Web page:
Tuesday, May 28, 2019

The Mule-Made Man...

What does a Texas mule have to do with helping to launch the careers of several entertainment icons? To answer that question, you need to know what happened in the east Texas town of Nacogdoches back in 1912. To read the account, check out my article over on the Western Fictioneers blog.


Thursday, May 9, 2019

After the Cattle Drives – The Impact of Upton Sinclair’s "The Jungle" on the Meatpacking Industry and Food Inspection

Cattle Drive - By Charles Marion Russell

The cattle industry in the latter half of the nineteenth century has provided almost unlimited fodder for those of us who write about the American West. Cattle drives, cowboys, ranches – where would we be without the vast amount of history, mythology, and folklore that these things provide for us. But there’s one aspect of the cattle industry that was very seldom written about. What happened to the cattle after they reached the cattle towns of Kansas, such as Abilene, Wichita, and Dodge City? What happened after they were loaded up into the boxcars of the freight trains and were shipped to the markets in the east?

Chances are pretty good that most of those cows wound up in the Union Stockyards, the center of the meatpacking district in Chicago. From the Civil War throughout the 1920s, more meat was processed in Chicago than in any other part of the world. But this half of the cattle industry was not nearly as exciting or romantic as the half with the cowboys and the cattle drives. This half was plagued by horrid and unsafe working conditions and grossly unsanitary meat processing practices. It was through the publication of a single book in 1906, The Jungle, by Upton Sinclair, that these conditions and practices were brought to light.

The Jungle is a fictitious account of a Lithuanian immigrant who went to work in Chicago’s meatpacking industry. It first appeared in serialized form in the Socialist magazine Appeal to Reason in 1905 and was afterword collected into a book and published in 1906. It was an immediate and an international best-seller, eventually being published in dozens of languages and selling millions of copies.

At the turn of the twentieth century, the meatpacking industry in the United States was controlled by four major companies known as the “Big Four:” Amour, Swift, Morris, and National Packing. Chicago was one of the largest meatpacking centers in the country, with feedlots, stockyards, slaughterhouses, and packing plants all clustered together in an area known as Packingtown, on the south side of the city on former swampland.

In 1904, the union representing the meatpackers in Chicago went on strike to protest the working conditions and poor pay being received by the mostly immigrant workers who worked in Packingtown. The Big Four broke the strike by bringing in strike-breakers who kept the plants in operation.

Upton Sinclair, who was working as a writer for Appeal to Reason, was sent to Chicago to do a story on the strike and its impact on the workers. He spent seven weeks investigating the meatpacking plants and interviewing workers. He witnessed first-hand the grossly unsanitary and unsafe conditions that the workers had to endure. Not only did he report on the horrendous suffering of the workers, who were paid only pennies per hour and worked ten hour days, he also wrote about the sick and diseased animals that were slaughtered and turned into food, and about the unsanitary practices that took place. In one section of The Jungle he writes:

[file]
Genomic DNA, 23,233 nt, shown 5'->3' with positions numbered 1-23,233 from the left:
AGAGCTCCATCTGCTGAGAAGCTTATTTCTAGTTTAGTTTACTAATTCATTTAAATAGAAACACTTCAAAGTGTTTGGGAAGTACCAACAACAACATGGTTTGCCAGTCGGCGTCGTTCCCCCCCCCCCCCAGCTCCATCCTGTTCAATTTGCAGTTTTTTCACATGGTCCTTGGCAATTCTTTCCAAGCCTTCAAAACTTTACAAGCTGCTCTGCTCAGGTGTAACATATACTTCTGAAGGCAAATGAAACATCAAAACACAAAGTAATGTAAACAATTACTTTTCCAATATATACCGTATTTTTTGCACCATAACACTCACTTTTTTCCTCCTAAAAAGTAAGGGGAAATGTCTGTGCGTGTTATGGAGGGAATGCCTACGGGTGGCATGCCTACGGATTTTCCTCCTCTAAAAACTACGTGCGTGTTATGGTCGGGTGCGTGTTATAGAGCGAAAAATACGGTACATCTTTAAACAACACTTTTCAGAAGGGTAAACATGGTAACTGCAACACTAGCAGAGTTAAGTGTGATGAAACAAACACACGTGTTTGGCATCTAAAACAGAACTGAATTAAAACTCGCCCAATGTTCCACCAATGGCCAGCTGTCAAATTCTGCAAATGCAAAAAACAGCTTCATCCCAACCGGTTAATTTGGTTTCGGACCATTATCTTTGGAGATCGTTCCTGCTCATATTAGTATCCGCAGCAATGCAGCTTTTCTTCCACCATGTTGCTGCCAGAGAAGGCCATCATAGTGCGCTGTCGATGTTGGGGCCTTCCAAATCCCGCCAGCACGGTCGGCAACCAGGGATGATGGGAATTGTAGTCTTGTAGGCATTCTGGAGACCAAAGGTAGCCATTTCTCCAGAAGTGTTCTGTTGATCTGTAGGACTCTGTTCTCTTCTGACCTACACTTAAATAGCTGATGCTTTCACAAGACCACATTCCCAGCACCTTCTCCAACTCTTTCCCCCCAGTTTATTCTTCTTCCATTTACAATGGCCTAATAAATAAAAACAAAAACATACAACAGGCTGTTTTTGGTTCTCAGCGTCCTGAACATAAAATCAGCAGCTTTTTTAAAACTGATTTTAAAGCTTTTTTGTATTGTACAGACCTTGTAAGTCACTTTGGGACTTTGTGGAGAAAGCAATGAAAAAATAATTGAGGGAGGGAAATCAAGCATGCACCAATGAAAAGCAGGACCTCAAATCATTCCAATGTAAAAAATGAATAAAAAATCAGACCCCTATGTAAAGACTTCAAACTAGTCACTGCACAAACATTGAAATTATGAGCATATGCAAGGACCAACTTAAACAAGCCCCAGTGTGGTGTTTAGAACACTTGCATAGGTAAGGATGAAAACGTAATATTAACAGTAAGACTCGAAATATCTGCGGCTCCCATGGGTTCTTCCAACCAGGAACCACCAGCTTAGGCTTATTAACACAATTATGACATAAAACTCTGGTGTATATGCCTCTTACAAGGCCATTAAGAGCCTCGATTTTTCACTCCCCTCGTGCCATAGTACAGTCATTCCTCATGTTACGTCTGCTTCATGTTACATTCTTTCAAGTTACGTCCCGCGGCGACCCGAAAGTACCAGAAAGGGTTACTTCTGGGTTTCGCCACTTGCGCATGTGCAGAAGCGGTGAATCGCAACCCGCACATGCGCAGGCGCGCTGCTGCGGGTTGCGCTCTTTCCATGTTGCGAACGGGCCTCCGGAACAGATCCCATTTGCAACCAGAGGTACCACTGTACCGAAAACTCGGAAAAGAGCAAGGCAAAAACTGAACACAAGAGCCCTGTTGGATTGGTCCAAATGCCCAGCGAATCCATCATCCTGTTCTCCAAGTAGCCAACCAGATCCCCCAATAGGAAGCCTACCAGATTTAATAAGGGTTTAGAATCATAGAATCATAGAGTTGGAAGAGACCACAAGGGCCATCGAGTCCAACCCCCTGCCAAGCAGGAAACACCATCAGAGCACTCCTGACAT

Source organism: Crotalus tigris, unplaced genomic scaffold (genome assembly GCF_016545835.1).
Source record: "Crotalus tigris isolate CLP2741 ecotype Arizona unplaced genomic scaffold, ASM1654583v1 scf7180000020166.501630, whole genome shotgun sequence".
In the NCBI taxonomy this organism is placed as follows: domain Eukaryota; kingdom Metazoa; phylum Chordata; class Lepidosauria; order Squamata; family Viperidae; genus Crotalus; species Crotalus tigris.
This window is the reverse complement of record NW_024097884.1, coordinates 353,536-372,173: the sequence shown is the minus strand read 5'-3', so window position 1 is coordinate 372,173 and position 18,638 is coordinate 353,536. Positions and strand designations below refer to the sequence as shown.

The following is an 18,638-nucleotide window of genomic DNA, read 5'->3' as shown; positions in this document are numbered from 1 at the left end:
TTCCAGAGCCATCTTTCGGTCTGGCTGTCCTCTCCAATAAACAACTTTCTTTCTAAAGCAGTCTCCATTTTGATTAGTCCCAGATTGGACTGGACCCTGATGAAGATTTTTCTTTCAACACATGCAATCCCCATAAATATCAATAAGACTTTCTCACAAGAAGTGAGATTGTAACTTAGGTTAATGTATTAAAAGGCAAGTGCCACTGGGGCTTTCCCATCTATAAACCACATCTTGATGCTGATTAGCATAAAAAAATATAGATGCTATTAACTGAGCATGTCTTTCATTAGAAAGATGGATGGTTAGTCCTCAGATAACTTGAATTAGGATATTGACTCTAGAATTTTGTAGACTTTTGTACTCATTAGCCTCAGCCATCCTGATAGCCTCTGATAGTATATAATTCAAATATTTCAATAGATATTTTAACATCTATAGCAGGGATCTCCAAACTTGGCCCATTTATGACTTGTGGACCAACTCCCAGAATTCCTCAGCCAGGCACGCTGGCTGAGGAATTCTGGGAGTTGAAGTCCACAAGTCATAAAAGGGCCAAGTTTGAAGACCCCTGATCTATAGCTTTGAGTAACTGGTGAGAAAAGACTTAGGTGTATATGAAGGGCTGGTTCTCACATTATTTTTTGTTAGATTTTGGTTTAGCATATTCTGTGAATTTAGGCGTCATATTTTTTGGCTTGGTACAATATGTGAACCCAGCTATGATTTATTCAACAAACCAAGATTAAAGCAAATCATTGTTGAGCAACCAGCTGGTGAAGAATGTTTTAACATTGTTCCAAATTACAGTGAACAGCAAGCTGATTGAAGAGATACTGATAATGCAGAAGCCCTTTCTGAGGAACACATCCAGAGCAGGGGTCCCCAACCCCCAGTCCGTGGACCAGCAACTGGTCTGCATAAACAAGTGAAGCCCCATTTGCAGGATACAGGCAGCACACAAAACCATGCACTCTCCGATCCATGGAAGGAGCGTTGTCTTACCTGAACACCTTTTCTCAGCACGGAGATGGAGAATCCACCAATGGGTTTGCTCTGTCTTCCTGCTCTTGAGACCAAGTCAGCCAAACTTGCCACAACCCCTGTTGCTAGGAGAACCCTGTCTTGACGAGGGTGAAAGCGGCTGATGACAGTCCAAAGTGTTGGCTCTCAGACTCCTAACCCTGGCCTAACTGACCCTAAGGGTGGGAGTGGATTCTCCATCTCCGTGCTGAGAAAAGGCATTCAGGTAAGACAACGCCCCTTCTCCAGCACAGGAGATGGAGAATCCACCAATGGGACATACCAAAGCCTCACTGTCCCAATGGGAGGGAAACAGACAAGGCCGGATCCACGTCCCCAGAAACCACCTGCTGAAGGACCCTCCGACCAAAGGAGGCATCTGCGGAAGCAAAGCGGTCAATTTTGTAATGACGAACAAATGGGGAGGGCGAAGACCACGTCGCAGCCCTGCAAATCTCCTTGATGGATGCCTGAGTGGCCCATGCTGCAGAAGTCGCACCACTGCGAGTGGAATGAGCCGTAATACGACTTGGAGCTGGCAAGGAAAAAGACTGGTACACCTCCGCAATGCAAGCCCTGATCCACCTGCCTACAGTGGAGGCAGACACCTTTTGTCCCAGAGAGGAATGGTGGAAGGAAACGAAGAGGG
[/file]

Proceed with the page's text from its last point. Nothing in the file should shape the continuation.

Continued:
Meat Packers in Chicago circa 1900
“The meat would be shoveled into carts and the man who did the shoveling would not trouble to lift out a rat even when he saw one—there were things that went into the sausage in comparison with which a poisoned rat was a tidbit. There was no place for the men to wash their hands before they ate their dinner, and so they made a practice of washing them in the water that was to be ladled into the sausage. There were the butt-ends of smoked meat, and the scraps of corned beef, and all the odds and ends of the waste of the plants, that would be dumped into old barrels in the cellar and left there. Under the system of rigid economy which the packers enforced, there were some jobs that it only paid to do once in a long time, and among these was the cleaning out of the waste barrels. Every spring they did it, and in the barrels would be dirt and rust and old nails and stale water—and cartload after cartload of it would be taken up and dumped into the hoppers with fresh meat, and sent out to the public's breakfast.”

Another section of the book tells about how cattle in the stockyards were being fed “whiskey-malt” which was the refuse of the breweries. This caused the cattle to become covered in boils and abscesses which would burst open when a worker cut into them with his knife, spreading foul smelling puss all over the workers and the carcasses. There were no facilities provided for the workers to wash up, so people and carcasses alike would become contaminated.

Within a month of the book’s publication, the White House was receiving one hundred letters a day, demanding that the government do something to clean up the meat industry. After inviting Sinclair to the White House to discuss his book, President Theodore Roosevelt appointed a special commission to investigate Chicago’s slaughterhouses.

In May of 1906, the commission issued its report which confirmed the horrible conditions that Lewis had written about, and criticized the existing meat inspection laws that only required inspection of animals up to the time of slaughter. Many of these inspectors took bribes to look the other way, and if the inspector was honest, the meatpackers would wait until after hours, when the inspectors were not present, to slaughter the sick and dead cattle. In a letter to Congress, President Roosevelt urged that a law was needed that would, “…enable the inspectors of the Federal Government to inspect and supervise from the hoof to the can the preparation of the meat food product."

Congress went to work, and the following month, President Roosevelt signed into law two pieces of legislation which would guide food inspection to this present day: the Meat Inspection Act and the Pure Food and Drug Act.

Upton Sinclair